“It is a very valuable piece of property,” he said. “But for the sisters, it is not about the value of the property; it is about the use.”


In other words, the nuns aren’t looking to cash out to the highest bidder and watch the property become a waterfront casino. Seniors’ housing, a school, something related to health care, perhaps, or possibly a park to be enjoyed by the public in perpetuity are what resonate with the sisters.


“My primary mission with the sisters is to preserve their heritage legacy through their health care and real estate,” Dolehide said.


He could not say how much property the Catholic Church owns or to what extent the church sells land to pay various legal settlements around the world, but the Chicago diocese’s real estate portfolio alone includes more than 2,000 buildings and 5,000 acres.


“I would be surprised if the church was not among the top five landowners in the United States,” he said.


The American has also handled a few church-related transactions in Canada. As a general rule, the parking lot next to, say, a cathedral in Quebec City will fetch a far prettier penny than a parking lot by the crossroads church in the middle of nowhere.

Neighbourly needs

Pick your country, whether Canada, the U.S., somewhere in South America or Europe, and Dolehide said church groups are confronted by the same question: What to do with a valuable property when faced with an abundance of need?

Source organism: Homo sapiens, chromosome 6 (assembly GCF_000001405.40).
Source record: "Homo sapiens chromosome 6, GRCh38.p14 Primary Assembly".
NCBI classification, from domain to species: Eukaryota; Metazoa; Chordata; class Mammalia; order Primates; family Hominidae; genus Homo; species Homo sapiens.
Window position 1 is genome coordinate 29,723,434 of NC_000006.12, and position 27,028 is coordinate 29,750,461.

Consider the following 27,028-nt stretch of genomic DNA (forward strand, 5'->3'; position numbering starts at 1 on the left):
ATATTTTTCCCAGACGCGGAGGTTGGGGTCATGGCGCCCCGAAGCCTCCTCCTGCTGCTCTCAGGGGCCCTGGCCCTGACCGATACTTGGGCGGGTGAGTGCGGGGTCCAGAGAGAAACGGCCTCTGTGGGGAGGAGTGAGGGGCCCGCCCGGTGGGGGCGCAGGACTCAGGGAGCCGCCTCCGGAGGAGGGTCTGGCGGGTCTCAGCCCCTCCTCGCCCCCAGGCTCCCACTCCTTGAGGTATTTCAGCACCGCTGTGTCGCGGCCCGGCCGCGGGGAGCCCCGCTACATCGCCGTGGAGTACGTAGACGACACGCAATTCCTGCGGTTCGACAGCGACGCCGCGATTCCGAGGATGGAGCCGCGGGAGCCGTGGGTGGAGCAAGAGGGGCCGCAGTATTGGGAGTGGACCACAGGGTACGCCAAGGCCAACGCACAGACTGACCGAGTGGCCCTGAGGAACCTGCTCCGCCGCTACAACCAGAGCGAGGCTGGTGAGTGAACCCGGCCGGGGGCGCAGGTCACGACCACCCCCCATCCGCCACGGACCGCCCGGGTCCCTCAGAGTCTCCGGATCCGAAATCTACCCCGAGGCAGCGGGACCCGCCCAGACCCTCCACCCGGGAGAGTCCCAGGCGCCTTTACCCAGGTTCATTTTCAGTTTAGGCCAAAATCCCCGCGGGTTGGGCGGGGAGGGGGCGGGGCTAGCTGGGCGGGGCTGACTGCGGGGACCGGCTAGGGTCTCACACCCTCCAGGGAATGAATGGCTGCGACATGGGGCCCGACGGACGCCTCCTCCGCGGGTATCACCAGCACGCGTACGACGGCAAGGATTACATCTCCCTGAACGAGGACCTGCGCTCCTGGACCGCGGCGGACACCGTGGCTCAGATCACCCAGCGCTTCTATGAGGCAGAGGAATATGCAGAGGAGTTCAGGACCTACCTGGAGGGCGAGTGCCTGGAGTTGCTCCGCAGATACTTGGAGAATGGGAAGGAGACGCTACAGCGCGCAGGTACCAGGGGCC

To address that question, Reverend Jim Smith, Dale Woods’ predecessor at Central Presbyterian in Vancouver, started from the premise that the congregation was not interested in selling its 136-by-136-foot property and disappearing into the mists of the neighbourhood’s history.

“The property was worth about $6 million when we started discussing redeveloping it in 2005,” he said. “Today, it is probably worth closer to $30 million, and so had we sold it back then, we would never have been able to buy back into the Vancouver market.”

Figuring out what to do with the site, which wasn’t a historic property, but home to a relative junker of a church that was built in haste in the mid-1970s and had run both its course and out of room to host the various community groups that used the facility, was a good problem to have.


We were a classic church group ... property rich, cash poor, big dreams


“We were a classic church group,” Smith said. “Property rich, cash poor, big dreams.”